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Trusts - a life cycle

NZ $40.00
Don MacKenzie 2017 Tammy McLeod 2017
Don MacKenzie
Grant Thornton New Zealand Ltd
Bruce Stewart QC
Davenports Harbour
North Shore City

Authors: Don MacKenzie, Tammy McLeod
Published: 13 April 2017
Pages: 36


Over the last twenty years more and more people have established trusts to protect their
assets. Their reasons have been varied ranging from tax efficiencies, asset protection and
some simply because their friends have them and they think they should have one too. As
we are nearing the second decade of the 21st century, many are questioning why they have their trusts – do trusts still offer the same protection they did 20 years ago? Are the
reasons for having a trust the same? What new reasons might people have for establishing a trust? Are the kind of trusts we establish the same as they were twenty years ago?

Content outline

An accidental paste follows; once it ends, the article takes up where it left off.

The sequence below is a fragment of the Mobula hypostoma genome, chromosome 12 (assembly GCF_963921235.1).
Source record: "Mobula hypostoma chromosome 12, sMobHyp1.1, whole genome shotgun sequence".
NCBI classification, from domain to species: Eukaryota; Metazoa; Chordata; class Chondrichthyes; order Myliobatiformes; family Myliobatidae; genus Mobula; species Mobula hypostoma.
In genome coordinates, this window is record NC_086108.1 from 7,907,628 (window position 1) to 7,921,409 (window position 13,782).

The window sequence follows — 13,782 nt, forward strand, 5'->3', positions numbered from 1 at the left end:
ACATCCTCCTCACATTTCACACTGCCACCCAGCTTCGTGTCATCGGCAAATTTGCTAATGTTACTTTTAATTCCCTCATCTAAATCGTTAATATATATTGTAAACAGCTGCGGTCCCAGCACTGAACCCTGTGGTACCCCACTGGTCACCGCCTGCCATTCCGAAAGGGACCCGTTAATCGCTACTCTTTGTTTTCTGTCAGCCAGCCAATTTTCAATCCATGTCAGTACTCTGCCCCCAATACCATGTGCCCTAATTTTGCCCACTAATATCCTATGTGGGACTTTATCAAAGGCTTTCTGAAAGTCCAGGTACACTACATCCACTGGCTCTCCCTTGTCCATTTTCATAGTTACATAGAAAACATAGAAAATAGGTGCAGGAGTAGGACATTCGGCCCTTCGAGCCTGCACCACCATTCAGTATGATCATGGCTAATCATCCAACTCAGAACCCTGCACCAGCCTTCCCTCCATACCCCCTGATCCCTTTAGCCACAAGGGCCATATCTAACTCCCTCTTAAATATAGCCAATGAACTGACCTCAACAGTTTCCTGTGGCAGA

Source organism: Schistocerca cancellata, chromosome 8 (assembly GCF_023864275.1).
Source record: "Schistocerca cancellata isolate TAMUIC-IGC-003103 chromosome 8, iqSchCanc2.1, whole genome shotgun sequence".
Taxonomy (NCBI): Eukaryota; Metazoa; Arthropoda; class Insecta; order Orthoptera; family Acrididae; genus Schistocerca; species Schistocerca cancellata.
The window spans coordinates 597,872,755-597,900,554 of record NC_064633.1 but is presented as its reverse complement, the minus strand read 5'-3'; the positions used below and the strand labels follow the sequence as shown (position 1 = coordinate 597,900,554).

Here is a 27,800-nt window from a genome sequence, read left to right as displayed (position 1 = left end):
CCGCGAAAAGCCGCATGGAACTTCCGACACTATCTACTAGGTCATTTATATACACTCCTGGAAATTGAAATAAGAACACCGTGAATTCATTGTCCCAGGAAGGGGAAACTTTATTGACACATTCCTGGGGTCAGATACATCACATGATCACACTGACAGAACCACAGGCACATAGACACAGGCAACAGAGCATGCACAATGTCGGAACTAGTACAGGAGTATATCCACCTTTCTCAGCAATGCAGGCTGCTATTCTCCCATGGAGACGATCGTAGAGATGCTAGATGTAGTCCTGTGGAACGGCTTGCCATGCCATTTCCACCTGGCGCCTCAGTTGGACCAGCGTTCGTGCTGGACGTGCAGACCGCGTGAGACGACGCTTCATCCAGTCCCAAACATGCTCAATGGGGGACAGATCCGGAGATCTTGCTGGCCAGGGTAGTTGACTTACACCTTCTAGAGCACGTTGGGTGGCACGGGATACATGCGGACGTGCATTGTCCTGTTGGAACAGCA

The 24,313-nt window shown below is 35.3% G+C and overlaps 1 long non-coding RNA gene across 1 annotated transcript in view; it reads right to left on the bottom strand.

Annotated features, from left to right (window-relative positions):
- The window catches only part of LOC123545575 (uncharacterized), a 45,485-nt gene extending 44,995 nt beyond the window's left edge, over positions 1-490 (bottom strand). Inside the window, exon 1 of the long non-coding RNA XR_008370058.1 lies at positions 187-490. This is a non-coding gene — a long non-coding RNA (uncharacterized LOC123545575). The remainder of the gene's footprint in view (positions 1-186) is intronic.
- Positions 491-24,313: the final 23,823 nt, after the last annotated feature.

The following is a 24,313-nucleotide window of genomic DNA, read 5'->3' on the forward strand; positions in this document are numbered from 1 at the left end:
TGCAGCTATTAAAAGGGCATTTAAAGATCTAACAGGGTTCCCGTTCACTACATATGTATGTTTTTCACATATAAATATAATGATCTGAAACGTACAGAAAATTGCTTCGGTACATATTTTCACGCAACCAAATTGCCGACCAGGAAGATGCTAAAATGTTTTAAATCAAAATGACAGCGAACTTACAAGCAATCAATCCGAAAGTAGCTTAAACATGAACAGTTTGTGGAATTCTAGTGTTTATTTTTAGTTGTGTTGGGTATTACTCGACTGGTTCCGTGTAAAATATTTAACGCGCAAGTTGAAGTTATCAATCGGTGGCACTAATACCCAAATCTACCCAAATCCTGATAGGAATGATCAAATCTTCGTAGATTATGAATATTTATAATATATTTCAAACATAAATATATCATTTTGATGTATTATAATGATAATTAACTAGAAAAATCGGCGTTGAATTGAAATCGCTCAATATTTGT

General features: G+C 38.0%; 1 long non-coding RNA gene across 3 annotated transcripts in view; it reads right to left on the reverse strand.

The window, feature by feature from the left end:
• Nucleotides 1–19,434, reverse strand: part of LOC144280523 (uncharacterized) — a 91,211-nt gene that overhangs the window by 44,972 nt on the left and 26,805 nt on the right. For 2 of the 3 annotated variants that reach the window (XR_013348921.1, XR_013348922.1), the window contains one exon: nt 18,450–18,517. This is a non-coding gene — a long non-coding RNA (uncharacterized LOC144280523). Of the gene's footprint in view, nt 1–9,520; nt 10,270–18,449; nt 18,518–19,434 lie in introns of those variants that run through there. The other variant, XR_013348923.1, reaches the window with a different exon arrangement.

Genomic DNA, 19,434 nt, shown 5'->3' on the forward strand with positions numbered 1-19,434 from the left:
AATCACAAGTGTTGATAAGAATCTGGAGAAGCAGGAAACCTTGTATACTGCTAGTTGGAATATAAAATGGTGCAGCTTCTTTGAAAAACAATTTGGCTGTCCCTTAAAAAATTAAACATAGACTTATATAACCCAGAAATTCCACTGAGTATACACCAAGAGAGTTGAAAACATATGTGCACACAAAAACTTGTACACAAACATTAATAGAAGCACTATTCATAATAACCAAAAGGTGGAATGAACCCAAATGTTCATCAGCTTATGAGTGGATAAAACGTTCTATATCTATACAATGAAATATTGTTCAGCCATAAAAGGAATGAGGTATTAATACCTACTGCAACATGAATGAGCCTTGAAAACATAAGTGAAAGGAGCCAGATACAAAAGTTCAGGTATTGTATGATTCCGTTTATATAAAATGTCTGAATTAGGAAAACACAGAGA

• Part one – Establishing a trust
    • Creditor protection
    • Relationship property reasons
    • Income splitting flexibility
    • Long term hold of assets
    • Estate planning flexibility
    • Accounting requirements
    • Taxation considerations on settlement
    • Taxation issues for the trustees
  • Part 2 – Reviewing a trust
    • Independent trustee
    • Class of beneficiaries
    • Appointment and removal of beneficiaries
    • Removal of trustee
    • Section 13D contrary intention
    • Unanimous decision-making of trustees
    • Income allocation period (now 12 months)
    • Shareholding trusts
    • Relationship property issues
    • Use of a corporate trustee
    • The big OE
    • Foreign trusts
    • Buying and selling land
    • Death of a trust
  • Part 3 – Variations
  • Part 4 – Resettlements
    • Appointment as a trustee
    • Unanimity
    • Professional liability insurance
    • Solvency of trust
    • Activities of the trust
    • Insurance
    • Limiting liability
    • Use of a corporate trustee
    • Trustee fees
    • Summary
    • Risk management checklist
  • Part 5 – Trustee duties
    • To understand the terms of the trust deed
    • To act in the best interests of the beneficiaries
    • Impartiality
    • The duty to act personally
    • Unanimity
    • To look after the trust property
    • Not to profit from the trust
    • Accountability
    • Personal liability
View contents page

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